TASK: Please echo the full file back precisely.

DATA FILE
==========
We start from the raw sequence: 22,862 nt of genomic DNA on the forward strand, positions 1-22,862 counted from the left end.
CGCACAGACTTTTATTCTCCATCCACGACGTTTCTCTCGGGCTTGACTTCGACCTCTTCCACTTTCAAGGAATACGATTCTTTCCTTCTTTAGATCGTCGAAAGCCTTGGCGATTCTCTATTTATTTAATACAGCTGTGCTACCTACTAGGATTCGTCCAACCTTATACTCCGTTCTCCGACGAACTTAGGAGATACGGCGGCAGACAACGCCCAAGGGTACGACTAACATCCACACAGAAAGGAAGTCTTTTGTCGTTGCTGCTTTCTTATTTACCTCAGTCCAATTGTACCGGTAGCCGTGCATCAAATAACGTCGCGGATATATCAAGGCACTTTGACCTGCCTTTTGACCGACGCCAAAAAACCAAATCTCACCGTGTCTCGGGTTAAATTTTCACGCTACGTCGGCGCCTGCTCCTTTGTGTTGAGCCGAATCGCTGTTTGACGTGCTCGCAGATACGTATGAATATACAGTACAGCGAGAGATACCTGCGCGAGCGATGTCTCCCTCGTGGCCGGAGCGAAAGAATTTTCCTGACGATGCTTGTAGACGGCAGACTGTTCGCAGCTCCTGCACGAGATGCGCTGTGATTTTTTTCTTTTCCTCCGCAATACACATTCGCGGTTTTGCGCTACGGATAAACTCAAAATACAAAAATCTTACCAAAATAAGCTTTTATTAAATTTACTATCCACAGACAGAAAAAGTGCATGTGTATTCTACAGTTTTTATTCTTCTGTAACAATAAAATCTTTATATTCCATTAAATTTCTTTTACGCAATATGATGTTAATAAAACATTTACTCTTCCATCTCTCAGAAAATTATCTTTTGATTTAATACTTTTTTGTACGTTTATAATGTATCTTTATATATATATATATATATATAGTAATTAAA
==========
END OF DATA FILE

We start from the raw sequence: 22,862 nt of genomic DNA on the forward strand, positions 1-22,862 counted from the left end.
CGCACAGACTTTTATTCTCCATCCACGACGTTTCTCTCGGGCTTGACTTCGACCTCTTCCACTTTCAAGGAATACGATTCTTTCCTTCTTTAGATCGTCGAAAGCCTTGGCGATTCTCTATTTATTTAATACAGCTGTGCTACCTACTAGGATTCGTCCAACCTTATACTCCGTTCTCCGACGAACTTAGGAGATACGGCGGCAGACAACGCCCAAGGGTACGACTAACATCCACACAGAAAGGAAGTCTTTTGTCGTTGCTGCTTTCTTATTTACCTCAGTCCAATTGTACCGGTAGCCGTGCATCAAATAACGTCGCGGATATATCAAGGCACTTTGACCTGCCTTTTGACCGACGCCAAAAAACCAAATCTCACCGTGTCTCGGGTTAAATTTTCACGCTACGTCGGCGCCTGCTCCTTTGTGTTGAGCCGAATCGCTGTTTGACGTGCTCGCAGATACGTATGAATATACAGTACAGCGAGAGATACCTGCGCGAGCGATGTCTCCCTCGTGGCCGGAGCGAAAGAATTTTCCTGACGATGCTTGTAGACGGCAGACTGTTCGCAGCTCCTGCACGAGATGCGCTGTGATTTTTTTCTTTTCCTCCGCAATACACATTCGCGGTTTTGCGCTACGGATAAACTCAAAATACAAAAATCTTACCAAAATAAGCTTTTATTAAATTTACTATCCACAGACAGAAAAAGTGCATGTGTATTCTACAGTTTTTATTCTTCTGTAACAATAAAATCTTTATATTCCATTAAATTTCTTTTACGCAATATGATGTTAATAAAACATTTACTCTTCCATCTCTCAGAAAATTATCTTTTGATTTAATACTTTTTTGTACGTTTATAATGTATCTTTATATATATATATATATATATAGTAATTAAA